How much does the location of the cane impact the final result in molasses rum? Country A buys molasses from country B, but then has to switch to buying from country C. Will it be much different?

It depends on the rest of the production process. If a producer is adding sugar, flavorings or caramel to their rum, the subtleties of the base ingredient will be harder to detect behind the additives. The type of yeast, the type of still (aka potstill) and the freshness of the barrel may contribute a dominant flavor profile that would also hide the shift. Many producers are blending from a number of origins, so a shift in one origin would probably be hard to detect.

But if a distiller uses a single source of cane, avoids additives, uses minimal or no filtration, distills in a column and ages in an older barrel (or does not barrel age), I believe the change to a new sugar cane source might have a significant impact on the flavor of the liquid in the bottle.


In my case, I changed from Hawaii to Louisiana and found a detectable but subtle shift. I use Alembic copper pot stills, age all my rums in freshly dumped whiskey barrels, and add a minuscule trace amount of honey at bottling time. The change in profile was noticeable mainly on the finish of the rum, but it still tasted like Montanya rum to us.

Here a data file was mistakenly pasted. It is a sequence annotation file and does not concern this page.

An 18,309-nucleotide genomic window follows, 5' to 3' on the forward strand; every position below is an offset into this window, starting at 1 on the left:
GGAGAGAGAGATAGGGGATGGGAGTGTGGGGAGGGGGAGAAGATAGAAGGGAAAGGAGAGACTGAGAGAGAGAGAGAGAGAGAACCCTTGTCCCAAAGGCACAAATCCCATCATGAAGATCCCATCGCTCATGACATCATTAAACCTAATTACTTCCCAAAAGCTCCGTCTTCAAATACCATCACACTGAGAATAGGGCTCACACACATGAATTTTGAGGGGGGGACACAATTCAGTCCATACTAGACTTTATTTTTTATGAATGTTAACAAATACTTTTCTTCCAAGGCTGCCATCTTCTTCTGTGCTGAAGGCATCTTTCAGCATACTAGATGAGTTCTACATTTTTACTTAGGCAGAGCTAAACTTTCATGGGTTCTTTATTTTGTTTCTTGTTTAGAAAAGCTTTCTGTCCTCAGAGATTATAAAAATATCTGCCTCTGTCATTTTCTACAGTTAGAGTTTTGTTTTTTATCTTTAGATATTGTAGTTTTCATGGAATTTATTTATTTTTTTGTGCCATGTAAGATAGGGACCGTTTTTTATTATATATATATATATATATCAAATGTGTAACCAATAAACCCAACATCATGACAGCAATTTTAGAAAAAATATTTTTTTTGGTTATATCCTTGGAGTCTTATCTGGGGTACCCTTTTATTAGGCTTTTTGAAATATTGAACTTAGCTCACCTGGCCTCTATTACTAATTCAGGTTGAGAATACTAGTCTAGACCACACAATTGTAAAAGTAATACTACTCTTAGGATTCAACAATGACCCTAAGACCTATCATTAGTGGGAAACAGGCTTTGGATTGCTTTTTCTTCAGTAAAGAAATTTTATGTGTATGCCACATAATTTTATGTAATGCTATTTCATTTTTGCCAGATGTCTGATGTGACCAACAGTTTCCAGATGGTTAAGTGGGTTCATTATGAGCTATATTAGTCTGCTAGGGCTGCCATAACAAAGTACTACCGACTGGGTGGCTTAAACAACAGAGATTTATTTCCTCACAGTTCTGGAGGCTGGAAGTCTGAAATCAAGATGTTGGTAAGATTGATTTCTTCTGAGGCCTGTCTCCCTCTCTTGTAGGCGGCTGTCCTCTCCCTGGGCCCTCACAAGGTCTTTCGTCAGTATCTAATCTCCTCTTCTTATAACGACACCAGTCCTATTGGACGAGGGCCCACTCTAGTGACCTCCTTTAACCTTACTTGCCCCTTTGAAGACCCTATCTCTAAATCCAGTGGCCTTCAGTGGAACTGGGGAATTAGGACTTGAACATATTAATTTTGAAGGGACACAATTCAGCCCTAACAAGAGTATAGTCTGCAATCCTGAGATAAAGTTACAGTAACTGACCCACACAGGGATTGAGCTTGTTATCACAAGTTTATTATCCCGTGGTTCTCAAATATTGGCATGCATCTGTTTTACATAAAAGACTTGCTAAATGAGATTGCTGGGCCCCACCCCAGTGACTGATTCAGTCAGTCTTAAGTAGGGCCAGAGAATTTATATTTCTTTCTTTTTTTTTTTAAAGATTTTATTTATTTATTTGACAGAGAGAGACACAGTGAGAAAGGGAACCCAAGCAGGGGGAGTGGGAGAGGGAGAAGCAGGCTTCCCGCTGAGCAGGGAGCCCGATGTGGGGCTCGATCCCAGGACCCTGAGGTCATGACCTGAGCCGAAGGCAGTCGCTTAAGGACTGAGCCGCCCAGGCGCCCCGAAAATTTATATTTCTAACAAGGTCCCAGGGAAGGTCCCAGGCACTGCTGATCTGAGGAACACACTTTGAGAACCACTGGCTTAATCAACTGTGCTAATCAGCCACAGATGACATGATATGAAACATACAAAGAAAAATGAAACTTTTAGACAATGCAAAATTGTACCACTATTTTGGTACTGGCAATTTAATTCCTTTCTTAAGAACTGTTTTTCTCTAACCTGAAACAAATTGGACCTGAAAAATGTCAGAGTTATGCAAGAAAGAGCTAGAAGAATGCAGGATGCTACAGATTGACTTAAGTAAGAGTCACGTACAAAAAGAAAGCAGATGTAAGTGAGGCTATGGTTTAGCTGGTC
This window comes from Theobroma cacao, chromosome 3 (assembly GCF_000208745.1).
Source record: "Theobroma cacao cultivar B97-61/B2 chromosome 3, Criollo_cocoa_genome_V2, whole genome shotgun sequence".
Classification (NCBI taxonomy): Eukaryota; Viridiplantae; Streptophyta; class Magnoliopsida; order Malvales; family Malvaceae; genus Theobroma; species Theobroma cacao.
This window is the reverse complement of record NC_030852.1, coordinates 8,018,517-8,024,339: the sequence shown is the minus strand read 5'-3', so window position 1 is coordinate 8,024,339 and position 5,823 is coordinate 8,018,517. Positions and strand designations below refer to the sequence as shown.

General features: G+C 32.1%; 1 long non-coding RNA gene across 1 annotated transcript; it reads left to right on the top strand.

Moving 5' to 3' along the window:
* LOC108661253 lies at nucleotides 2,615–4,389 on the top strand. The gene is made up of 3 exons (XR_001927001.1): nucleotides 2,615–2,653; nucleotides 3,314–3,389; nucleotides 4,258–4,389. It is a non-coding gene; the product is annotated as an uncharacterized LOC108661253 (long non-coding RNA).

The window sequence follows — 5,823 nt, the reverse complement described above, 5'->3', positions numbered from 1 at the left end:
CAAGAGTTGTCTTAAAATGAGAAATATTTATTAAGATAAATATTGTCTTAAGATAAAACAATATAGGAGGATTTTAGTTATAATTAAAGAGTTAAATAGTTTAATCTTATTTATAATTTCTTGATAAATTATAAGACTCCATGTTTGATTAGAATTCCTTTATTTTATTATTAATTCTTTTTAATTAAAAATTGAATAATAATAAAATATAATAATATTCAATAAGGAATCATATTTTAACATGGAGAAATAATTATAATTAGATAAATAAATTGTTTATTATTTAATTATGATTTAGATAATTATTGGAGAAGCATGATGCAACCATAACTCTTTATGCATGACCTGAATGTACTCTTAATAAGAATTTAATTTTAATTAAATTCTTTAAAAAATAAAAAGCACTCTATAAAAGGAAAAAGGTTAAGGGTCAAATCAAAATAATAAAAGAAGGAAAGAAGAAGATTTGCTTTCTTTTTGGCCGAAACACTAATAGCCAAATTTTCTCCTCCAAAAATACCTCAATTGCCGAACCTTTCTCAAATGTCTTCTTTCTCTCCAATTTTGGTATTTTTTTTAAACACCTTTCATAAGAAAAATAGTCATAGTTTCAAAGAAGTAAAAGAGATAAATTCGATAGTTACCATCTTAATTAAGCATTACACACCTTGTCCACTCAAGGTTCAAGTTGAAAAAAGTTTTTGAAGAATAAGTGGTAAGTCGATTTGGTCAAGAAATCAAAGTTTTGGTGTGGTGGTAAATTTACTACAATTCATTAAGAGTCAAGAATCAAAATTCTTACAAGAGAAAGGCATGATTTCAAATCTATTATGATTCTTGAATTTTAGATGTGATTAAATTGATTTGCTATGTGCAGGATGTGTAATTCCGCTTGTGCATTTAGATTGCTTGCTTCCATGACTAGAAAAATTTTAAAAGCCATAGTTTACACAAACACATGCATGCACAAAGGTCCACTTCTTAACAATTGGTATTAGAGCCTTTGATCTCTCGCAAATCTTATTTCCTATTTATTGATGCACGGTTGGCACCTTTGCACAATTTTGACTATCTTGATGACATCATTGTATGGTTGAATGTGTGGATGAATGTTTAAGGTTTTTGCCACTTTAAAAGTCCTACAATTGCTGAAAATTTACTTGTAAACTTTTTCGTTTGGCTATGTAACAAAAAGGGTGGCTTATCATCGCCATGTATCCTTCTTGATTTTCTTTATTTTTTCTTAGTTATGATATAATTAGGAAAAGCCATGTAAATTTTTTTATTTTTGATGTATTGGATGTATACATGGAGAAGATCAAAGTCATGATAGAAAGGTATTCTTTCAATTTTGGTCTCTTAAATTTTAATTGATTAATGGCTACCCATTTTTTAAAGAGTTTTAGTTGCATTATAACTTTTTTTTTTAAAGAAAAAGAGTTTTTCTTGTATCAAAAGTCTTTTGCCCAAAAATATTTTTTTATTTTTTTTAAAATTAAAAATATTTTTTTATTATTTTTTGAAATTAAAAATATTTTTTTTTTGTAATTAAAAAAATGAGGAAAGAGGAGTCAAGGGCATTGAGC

How important is terroir in cane? When I began making rum in 2011, I was using cane grown and milled on the Hawaiian Islands. I would hear all the time that people tasted coffee notes in the rum. This came up in many product reviews between 2011 and 2014, but it rarely comes up anymore since we changed our cane supply to Louisiana. I suspect this was partly due to the terroir in the cane from the Kona coffee growing regions that were alongside the cane fields. It is a much less prominent flavor now in Montanya Rums now that we use Louisiana cane.

One of the great misunderstandings of terroir in rum is that Demerara rum gets its unique flavor profiles from the Guyana sugar cane sharing the same name. These rums are not actually made from Demerara cane, but evoke the name of the eponymous river near the distillery. It is their Port Mourant and Enmore Coffey stills that give these rums such a unique profile.


The best example of terroir in cane may be Clairin. If the stories are true, the Clairins from Haiti are made from wild species of sugar cane that are also wild fermented, which explains their unique flavors. These rums are grassy like agricoles, funky like Jamaicans and earthy like Mezcals. Part of this has got to be the sugar cane terroir.


It can be ha